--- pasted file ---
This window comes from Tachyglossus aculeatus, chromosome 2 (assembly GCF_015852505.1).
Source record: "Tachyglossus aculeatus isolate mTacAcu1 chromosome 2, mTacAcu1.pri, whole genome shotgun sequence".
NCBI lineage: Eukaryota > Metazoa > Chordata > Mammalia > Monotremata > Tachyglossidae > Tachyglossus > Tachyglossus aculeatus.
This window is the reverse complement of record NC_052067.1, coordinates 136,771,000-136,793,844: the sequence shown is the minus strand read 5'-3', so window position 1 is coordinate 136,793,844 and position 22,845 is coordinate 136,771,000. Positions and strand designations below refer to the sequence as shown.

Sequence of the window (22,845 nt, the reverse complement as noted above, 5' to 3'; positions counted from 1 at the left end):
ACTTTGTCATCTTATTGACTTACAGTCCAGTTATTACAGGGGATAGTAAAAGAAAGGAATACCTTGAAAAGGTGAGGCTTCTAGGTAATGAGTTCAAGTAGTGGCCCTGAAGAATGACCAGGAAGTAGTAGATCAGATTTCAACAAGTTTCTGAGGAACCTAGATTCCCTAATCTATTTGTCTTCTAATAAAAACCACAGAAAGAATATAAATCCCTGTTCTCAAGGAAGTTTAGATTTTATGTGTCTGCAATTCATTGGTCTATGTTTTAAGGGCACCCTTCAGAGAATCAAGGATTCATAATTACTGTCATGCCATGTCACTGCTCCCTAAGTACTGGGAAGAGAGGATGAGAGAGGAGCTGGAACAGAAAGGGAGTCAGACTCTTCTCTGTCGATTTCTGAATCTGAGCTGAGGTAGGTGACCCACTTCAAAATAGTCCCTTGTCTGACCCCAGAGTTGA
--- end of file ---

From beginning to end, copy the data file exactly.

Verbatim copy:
This window comes from Tachyglossus aculeatus, chromosome 2 (assembly GCF_015852505.1).
Source record: "Tachyglossus aculeatus isolate mTacAcu1 chromosome 2, mTacAcu1.pri, whole genome shotgun sequence".
NCBI lineage: Eukaryota > Metazoa > Chordata > Mammalia > Monotremata > Tachyglossidae > Tachyglossus > Tachyglossus aculeatus.
This window is the reverse complement of record NC_052067.1, coordinates 136,771,000-136,793,844: the sequence shown is the minus strand read 5'-3', so window position 1 is coordinate 136,793,844 and position 22,845 is coordinate 136,771,000. Positions and strand designations below refer to the sequence as shown.

Sequence of the window (22,845 nt, the reverse complement as noted above, 5' to 3'; positions counted from 1 at the left end):
ACTTTGTCATCTTATTGACTTACAGTCCAGTTATTACAGGGGATAGTAAAAGAAAGGAATACCTTGAAAAGGTGAGGCTTCTAGGTAATGAGTTCAAGTAGTGGCCCTGAAGAATGACCAGGAAGTAGTAGATCAGATTTCAACAAGTTTCTGAGGAACCTAGATTCCCTAATCTATTTGTCTTCTAATAAAAACCACAGAAAGAATATAAATCCCTGTTCTCAAGGAAGTTTAGATTTTATGTGTCTGCAATTCATTGGTCTATGTTTTAAGGGCACCCTTCAGAGAATCAAGGATTCATAATTACTGTCATGCCATGTCACTGCTCCCTAAGTACTGGGAAGAGAGGATGAGAGAGGAGCTGGAACAGAAAGGGAGTCAGACTCTTCTCTGTCGATTTCTGAATCTGAGCTGAGGTAGGTGACCCACTTCAAAATAGTCCCTTGTCTGACCCCAGAGTTGA